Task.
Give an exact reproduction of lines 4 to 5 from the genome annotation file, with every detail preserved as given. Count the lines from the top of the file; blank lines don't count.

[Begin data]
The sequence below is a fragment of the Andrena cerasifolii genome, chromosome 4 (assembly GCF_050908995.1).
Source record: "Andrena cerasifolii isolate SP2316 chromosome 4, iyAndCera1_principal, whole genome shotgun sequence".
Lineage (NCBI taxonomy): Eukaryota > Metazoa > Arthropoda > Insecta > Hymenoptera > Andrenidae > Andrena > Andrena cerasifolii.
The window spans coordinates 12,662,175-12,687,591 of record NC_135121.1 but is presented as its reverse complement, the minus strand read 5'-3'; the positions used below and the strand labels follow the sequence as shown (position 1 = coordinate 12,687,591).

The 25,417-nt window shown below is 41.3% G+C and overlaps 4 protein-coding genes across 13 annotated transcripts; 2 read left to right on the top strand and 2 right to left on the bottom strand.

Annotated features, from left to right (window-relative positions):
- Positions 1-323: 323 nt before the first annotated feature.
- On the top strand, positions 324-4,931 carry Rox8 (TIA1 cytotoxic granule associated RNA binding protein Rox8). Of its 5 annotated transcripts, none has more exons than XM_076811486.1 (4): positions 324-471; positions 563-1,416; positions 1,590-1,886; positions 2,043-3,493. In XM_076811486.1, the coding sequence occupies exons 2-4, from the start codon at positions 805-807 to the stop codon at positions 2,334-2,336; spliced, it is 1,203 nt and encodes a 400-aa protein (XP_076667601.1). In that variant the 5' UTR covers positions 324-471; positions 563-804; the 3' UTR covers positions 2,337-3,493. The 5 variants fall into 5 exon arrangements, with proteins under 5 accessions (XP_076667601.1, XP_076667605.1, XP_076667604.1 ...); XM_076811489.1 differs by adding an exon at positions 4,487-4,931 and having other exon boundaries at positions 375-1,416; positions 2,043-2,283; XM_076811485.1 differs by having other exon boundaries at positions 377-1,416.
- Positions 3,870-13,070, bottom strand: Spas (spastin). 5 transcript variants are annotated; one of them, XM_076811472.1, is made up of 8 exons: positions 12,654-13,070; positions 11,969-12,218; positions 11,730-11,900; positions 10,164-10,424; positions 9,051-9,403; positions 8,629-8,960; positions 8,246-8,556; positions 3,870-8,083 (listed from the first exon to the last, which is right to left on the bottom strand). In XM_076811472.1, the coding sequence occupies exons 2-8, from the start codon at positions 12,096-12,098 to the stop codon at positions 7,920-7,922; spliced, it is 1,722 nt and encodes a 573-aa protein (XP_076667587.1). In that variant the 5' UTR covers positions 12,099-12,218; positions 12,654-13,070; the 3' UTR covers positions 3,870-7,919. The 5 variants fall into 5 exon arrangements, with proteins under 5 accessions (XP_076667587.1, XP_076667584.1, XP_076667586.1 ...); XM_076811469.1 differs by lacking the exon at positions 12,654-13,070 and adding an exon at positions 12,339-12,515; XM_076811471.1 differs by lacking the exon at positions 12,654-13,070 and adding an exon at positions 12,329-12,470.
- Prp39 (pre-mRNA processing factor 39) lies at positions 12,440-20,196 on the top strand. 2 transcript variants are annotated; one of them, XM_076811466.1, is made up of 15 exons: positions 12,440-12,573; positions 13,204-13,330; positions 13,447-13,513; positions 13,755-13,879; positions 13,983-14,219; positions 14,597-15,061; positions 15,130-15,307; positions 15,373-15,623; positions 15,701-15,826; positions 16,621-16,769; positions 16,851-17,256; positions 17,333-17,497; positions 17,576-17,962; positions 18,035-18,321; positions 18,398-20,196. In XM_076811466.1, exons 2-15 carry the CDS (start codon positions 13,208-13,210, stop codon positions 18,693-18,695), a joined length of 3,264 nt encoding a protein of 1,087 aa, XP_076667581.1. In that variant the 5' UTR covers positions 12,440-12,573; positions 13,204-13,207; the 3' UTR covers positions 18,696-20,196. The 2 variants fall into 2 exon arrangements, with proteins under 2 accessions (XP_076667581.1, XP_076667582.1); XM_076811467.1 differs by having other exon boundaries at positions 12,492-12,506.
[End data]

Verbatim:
The window spans coordinates 12,662,175-12,687,591 of record NC_135121.1 but is presented as its reverse complement, the minus strand read 5'-3'; the positions used below and the strand labels follow the sequence as shown (position 1 = coordinate 12,687,591).

The 25,417-nt window shown below is 41.3% G+C and overlaps 4 protein-coding genes across 13 annotated transcripts; 2 read left to right on the top strand and 2 right to left on the bottom strand.